Personally I do not think there is any particular etiquette to informing people you are serving them delicious vegan brownies or other treats ^_^ The only thing I can think of is if someone has a food allergy (nuts, soy, whatever) that you mention potential allergens, but no one I've ever known to bring cookies or brownies to a workplace or potluck seems to think it's necessary to tell everyone "hey just so you know, there's copious amounts of sugar, butter and animal byproducts in these things!" :D

Gita 08-07-2016 08:00 AM

Quote:

Originally Posted by David3 (Post 4001569)
So if an animal heeds the call of nature in the field, bacteria from the animal waste could contaminate the grain, which is then harvested and milled into flour."
.

Any farmer spreads cow/chicken/pig poop on the plants through the use of fertilizer. Big bags that say "manure," in fact, in gardening/farming, manure is essential to feeding plants.

David3 08-07-2016 08:07 PM

Quote:

Originally Posted by Gita (Post 4004065)
Any farmer spreads cow/chicken/pig poop on the plants through the use of fertilizer. Big bags that say "manure," in fact, in gardening/farming, manure is essential to feeding plants.

Not all farmers use manure; there are synthetic nitrogen fertilizers: http://extension.psu.edu/agronomy-guide/cm/sec2/sec28 . Nevertheless, some farmers do use manure, and that appears to be part of the reason why the FDA is warning consumers not to eat raw flour / dough.

.

Vegan Dave 08-08-2016 03:30 PM

Yesterday was our community "picnic"....which means BBQ.

I never go, cuz I just don't want to deal with it.

I know all the neighbors, but charred animal flesh wafting about is not my thing.

I stayed inside and had vegan sloppy joes.

And yes, they were yummy!!! :)

meg moo 08-08-2016 08:34 PM

Quote:

Originally Posted by Purp (Post 4001329)
We had a neighborhood barbeque, and the thing I brought was raw vegan brownies, with raw vegan chocolate chip cookie dough inside. They were A-MAZ-ING-LY scrupdillylicious. :lick::drool::hungry: However, the people there were most decidedly NOT vegans, much less raw vegans. I'm afraid if I say something like, "Delicious raw vegan brownies, huh." They might look at me like I have 2 heads or something. So I just kept quiet. Should have I said something, or not? If so, what should I say?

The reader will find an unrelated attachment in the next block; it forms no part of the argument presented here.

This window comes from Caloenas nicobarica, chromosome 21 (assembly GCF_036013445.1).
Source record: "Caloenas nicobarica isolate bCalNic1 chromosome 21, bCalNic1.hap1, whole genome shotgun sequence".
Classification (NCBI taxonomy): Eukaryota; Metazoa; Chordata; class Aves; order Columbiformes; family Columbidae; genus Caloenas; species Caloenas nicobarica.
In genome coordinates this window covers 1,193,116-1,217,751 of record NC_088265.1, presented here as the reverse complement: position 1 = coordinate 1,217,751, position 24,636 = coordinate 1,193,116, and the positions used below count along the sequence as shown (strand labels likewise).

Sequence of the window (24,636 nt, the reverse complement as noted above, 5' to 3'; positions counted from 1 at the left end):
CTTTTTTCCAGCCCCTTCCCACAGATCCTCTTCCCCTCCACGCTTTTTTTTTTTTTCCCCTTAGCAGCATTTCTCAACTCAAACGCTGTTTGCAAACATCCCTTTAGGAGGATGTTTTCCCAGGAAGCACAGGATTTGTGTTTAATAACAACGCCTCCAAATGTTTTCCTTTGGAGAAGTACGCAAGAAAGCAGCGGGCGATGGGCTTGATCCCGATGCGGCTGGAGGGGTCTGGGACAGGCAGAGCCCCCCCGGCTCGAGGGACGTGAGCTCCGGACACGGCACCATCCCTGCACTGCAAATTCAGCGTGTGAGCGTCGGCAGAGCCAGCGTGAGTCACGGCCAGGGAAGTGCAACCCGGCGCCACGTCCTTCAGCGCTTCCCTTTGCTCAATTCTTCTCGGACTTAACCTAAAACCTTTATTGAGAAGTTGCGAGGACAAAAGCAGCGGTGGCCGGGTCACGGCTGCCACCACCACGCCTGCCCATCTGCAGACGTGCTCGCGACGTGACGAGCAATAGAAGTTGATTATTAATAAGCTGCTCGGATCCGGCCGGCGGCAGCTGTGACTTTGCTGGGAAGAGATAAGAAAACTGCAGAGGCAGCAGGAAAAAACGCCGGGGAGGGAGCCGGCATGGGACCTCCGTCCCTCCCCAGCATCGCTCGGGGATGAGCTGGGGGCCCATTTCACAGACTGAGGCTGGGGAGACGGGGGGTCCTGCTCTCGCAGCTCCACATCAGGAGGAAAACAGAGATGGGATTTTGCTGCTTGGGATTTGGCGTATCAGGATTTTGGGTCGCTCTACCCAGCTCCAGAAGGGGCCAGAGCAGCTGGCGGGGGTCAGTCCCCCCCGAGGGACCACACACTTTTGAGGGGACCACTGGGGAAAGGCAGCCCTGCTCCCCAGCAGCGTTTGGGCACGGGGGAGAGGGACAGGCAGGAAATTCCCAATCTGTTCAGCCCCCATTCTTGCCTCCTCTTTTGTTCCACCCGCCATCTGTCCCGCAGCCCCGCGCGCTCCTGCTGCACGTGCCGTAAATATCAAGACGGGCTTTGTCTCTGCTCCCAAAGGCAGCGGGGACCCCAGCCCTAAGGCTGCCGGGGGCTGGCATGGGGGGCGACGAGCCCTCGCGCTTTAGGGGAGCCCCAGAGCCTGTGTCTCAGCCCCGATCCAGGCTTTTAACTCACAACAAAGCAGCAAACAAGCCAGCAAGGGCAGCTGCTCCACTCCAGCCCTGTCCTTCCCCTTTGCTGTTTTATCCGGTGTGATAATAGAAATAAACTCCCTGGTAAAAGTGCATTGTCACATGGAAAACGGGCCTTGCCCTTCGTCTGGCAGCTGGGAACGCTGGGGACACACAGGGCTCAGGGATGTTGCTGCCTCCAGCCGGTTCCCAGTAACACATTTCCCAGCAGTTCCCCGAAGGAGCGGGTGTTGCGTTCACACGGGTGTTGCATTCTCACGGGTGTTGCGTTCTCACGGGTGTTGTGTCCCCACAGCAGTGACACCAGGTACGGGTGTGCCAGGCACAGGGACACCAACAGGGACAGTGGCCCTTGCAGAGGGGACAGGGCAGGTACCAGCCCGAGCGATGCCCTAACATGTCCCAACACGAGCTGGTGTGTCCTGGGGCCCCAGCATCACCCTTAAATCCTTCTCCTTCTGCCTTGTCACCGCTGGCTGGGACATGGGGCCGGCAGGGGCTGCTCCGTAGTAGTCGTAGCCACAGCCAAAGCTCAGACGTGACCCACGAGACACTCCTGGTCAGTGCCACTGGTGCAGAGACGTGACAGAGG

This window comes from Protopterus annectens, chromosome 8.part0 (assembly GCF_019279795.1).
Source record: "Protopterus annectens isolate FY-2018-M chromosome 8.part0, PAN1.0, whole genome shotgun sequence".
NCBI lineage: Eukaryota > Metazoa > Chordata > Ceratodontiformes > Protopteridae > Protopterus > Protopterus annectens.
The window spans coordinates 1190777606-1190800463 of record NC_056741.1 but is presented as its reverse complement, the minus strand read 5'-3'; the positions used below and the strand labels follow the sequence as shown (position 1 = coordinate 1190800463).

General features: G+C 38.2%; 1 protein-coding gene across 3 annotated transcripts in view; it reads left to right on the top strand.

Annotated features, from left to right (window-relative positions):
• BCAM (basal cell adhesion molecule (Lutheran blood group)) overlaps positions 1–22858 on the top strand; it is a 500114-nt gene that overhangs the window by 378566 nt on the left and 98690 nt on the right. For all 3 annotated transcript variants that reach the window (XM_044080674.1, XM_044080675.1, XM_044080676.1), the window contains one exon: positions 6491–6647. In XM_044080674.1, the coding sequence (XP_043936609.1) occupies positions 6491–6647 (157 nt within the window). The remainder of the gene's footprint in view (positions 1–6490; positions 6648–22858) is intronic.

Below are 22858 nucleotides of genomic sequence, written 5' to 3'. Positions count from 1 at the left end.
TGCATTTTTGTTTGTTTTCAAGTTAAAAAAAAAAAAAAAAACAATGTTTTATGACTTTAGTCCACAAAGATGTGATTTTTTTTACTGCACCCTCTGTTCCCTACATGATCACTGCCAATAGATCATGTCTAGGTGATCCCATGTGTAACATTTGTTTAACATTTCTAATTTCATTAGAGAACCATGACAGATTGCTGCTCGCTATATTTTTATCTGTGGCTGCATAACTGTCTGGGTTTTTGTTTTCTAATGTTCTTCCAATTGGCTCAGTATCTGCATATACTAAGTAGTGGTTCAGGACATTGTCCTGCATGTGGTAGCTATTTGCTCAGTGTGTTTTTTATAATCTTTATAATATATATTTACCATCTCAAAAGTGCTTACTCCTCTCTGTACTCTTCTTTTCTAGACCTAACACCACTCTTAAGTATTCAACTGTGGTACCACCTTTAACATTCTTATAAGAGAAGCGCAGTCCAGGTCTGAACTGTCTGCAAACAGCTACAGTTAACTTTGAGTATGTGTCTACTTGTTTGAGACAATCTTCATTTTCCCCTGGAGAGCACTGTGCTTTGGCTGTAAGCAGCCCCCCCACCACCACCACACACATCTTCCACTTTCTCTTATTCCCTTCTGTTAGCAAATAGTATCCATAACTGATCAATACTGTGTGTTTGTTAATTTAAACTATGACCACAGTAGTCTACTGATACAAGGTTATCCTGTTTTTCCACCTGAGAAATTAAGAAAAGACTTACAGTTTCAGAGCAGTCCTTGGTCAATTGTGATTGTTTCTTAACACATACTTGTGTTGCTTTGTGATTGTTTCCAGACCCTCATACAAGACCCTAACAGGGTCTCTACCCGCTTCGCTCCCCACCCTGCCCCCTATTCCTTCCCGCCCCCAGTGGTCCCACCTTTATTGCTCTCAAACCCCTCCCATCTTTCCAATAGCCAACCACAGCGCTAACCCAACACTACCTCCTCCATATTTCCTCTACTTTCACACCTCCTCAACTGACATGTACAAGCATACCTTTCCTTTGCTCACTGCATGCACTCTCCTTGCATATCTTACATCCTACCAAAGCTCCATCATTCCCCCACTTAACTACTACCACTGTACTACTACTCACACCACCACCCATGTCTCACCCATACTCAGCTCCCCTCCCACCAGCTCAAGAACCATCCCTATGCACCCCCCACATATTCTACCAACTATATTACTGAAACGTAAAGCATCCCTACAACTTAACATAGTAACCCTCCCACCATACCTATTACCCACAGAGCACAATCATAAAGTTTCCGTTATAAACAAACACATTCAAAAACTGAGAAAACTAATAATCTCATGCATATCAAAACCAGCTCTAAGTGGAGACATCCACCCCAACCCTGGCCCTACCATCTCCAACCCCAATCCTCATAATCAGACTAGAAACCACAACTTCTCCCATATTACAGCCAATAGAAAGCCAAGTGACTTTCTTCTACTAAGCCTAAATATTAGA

Honestly, next time I would say something if I were you. Don't be ashamed to be yourself. People will admire you for it.

Heidi9771 08-10-2016 01:37 PM

Vegan brownies sound delicious! I'd think you'd only need to mention ingredients if you were bringing a dish that contained something that would be dangerous (if certain people were allergic, etc.) I once served a quorn "chicken" salad at a bbq, and the meat eaters were devouring it. I asked them after if they new that they just enjoyed a 100% vegetarian meal. :-)

cogey 08-15-2016 04:34 PM

Unless there are common allergens in the fo od you bring, I wouldn't even mention it u ntil after! But it IS a good idea to ment ion it, can't tell you how many people I'v e heard say, "I had a vegan cake/burger/brownie/etc one time and it was delicious..." It's good because if they like it, they'll see there is deliciousness beyond animal product s!

Purp 08-15-2016 07:12 PM

Quote:

Originally Posted by Heidi9771 (Post 4004985)
Vegan brownies sound delicious! I'd think you'd only need to mention ingredients if you were bringing a dish that contained something that would be dangerous (if certain people were allergic, etc.) I once served a quorn "chicken" salad at a bbq, and the meat eaters were devouring it. I asked them after if they new that they just enjoyed a 100% vegetarian meal. :-)

Quote:

Originally Posted by cogey (Post 4006601)
Unless there are common allergens in the fo od you bring, I wouldn't even mention it u ntil after! But it IS a good idea to ment ion it, can't tell you how many people I'v e heard say, "I had a vegan cake/burger/brownie/etc one time and it was delicious..." It's good because if they like it, they'll see there is deliciousness beyond animal product s!

You two are as evil as I am. I tend to do the same thing. :D :shifty::evil:

Skylark 08-16-2016 09:52 PM

I tell everyone that the chocolate chip cookies, the sloppy joes, the miso soup, the potato salad, and the peanut zoodles I made are vegan. If someone refuses to try them based on that word, too bad for them and more leftovers for me! It's the people who are kinda sorta thinking that maybe vegan stuff is possibly cool who I'm after. When the refusers see the curious people trying the food they all know is vegan, that will do more to adjust their thinking than any trickery I pull. I usually write out all the ingredients on a card and put it in front of the dish. This benefits people with allergies, and it's a ready partial answer when people ask for the recipe. Because they ALWAYS do.

Tom 08-23-2016 04:55 PM

I don't have much experience with food allergies, but if someone has some sort of food sensitivity which could make them somewhat sick or worse, they would bring it up to everyone at an affair which had lots of home-made food with no lists of ingredients, wouldn't they? I certainly would.